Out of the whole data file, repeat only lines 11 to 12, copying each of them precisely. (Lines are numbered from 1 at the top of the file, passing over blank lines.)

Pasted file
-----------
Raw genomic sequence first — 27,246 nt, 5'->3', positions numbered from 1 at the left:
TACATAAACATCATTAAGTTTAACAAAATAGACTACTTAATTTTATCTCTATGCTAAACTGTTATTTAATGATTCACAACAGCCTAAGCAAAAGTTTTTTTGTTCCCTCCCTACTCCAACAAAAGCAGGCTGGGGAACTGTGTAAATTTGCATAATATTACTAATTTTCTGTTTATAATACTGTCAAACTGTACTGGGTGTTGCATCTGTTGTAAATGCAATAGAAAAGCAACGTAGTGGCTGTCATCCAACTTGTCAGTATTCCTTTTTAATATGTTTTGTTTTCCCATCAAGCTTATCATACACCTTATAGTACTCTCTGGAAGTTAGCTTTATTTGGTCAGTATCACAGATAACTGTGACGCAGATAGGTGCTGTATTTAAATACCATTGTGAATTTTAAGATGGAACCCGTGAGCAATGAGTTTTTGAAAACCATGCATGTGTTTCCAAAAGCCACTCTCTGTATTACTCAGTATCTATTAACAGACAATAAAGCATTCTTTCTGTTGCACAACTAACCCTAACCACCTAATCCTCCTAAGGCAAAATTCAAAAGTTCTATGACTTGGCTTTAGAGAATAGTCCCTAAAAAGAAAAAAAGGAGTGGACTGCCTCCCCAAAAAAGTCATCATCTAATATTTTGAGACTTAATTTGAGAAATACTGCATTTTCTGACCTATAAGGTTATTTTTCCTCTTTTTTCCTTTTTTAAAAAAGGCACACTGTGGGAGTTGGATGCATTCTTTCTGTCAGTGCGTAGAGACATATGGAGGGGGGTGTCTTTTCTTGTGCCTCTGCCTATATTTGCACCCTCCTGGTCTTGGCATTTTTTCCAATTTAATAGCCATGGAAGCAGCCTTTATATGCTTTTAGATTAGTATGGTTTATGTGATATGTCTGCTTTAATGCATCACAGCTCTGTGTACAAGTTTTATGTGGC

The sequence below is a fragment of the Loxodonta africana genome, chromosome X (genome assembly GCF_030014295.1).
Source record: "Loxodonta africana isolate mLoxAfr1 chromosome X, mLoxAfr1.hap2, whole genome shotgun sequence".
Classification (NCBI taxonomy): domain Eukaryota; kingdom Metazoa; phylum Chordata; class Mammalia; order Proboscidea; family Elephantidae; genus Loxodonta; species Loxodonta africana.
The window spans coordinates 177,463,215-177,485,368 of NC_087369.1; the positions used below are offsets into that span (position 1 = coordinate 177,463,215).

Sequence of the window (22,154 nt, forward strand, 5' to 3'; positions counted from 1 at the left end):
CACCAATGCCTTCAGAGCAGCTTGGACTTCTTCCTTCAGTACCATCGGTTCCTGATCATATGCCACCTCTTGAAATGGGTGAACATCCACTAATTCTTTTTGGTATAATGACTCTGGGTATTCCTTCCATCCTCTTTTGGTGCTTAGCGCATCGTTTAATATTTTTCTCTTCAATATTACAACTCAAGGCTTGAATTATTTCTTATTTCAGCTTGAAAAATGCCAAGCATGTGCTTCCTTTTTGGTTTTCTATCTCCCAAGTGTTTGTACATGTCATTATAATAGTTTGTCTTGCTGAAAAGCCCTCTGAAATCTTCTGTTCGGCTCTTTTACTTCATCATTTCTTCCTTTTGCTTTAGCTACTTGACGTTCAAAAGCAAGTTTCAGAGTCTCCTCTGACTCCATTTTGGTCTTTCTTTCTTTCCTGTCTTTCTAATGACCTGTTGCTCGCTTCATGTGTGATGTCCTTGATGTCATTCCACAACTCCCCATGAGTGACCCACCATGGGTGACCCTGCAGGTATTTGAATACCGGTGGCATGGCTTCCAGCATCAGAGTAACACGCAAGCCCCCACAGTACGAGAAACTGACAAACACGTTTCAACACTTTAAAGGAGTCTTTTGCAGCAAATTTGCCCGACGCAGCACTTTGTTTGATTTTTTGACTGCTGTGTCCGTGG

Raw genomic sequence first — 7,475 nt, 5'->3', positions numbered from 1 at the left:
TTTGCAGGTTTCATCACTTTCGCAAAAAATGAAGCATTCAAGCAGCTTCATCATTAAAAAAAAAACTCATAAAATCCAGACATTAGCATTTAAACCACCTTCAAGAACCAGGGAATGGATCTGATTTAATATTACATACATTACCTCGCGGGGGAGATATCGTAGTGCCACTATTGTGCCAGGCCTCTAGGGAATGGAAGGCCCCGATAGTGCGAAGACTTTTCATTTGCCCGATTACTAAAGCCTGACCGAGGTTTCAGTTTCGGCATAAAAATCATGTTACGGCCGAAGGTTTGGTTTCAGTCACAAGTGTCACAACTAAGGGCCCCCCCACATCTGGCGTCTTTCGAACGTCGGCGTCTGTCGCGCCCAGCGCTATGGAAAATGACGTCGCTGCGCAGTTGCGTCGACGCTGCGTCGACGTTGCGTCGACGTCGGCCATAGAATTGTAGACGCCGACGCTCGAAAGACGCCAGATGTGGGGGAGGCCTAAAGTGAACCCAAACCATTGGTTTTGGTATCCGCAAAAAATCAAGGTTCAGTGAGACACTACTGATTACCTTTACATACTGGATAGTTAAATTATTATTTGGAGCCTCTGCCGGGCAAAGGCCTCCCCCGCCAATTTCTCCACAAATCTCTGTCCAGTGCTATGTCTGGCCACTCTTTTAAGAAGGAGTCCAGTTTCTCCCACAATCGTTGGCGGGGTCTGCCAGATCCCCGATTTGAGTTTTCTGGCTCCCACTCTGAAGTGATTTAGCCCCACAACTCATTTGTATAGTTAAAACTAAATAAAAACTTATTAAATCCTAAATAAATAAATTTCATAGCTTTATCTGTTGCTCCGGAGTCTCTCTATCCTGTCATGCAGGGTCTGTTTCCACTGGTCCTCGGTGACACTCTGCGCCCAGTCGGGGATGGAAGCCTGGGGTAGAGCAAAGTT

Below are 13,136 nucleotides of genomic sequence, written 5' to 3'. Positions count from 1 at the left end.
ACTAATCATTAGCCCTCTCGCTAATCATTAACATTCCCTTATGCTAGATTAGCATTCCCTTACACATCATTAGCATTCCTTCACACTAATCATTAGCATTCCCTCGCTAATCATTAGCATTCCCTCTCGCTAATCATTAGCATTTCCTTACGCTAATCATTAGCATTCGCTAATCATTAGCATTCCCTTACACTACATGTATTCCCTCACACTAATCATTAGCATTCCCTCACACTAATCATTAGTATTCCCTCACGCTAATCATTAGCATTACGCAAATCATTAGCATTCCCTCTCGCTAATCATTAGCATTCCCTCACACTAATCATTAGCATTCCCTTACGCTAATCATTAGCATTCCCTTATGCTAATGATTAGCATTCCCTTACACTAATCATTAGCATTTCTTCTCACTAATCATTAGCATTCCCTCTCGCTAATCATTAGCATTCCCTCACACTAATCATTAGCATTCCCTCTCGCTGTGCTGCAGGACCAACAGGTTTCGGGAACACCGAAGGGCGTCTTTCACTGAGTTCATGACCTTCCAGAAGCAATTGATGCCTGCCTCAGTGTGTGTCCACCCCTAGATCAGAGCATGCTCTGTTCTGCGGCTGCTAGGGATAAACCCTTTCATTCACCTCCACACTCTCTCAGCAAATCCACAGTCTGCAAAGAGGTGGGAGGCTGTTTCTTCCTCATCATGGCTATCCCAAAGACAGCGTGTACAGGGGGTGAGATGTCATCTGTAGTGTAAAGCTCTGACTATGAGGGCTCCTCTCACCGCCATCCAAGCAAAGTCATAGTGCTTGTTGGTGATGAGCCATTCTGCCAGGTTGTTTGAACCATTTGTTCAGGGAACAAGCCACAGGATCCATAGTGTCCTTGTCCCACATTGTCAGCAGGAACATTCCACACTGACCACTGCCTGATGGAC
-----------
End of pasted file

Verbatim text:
Below are 13,136 nucleotides of genomic sequence, written 5' to 3'. Positions count from 1 at the left end.
ACTAATCATTAGCCCTCTCGCTAATCATTAACATTCCCTTATGCTAGATTAGCATTCCCTTACACATCATTAGCATTCCTTCACACTAATCATTAGCATTCCCTCGCTAATCATTAGCATTCCCTCTCGCTAATCATTAGCATTTCCTTACGCTAATCATTAGCATTCGCTAATCATTAGCATTCCCTTACACTACATGTATTCCCTCACACTAATCATTAGCATTCCCTCACACTAATCATTAGTATTCCCTCACGCTAATCATTAGCATTACGCAAATCATTAGCATTCCCTCTCGCTAATCATTAGCATTCCCTCACACTAATCATTAGCATTCCCTTACGCTAATCATTAGCATTCCCTTATGCTAATGATTAGCATTCCCTTACACTAATCATTAGCATTTCTTCTCACTAATCATTAGCATTCCCTCTCGCTAATCATTAGCATTCCCTCACACTAATCATTAGCATTCCCTCTCGCTGTGCTGCAGGACCAACAGGTTTCGGGAACACCGAAGGGCGTCTTTCACTGAGTTCATGACCTTCCAGAAGCAATTGATGCCTGCCTCAGTGTGTGTCCACCCCTAGATCAGAGCATGCTCTGTTCTGCGGCTGCTAGGGATAAACCCTTTCATTCACCTCCACACTCTCTCAGCAAATCCACAGTCTGCAAAGAGGTGGGAGGCTGTTTCTTCCTCATCATGGCTATCCCAAAGACAGCGTGTACAGGGGGTGAGATGTCATCTGTAGTGTAAAGCTCTGACTATGAGGGCTCCTCTCACCGCCATCCAAGCAAAGTCATAGTGCTTGTTGGTGATGAGCCATTCTGCCAGGTTGTTTGAACCATTTGTTCAGGGAACAAGCCACAGGATCCATAGTGTCCTTGTCCCACATTGTCAGCAGGAACATTCCACACTGACCACTGCCTGATGGAC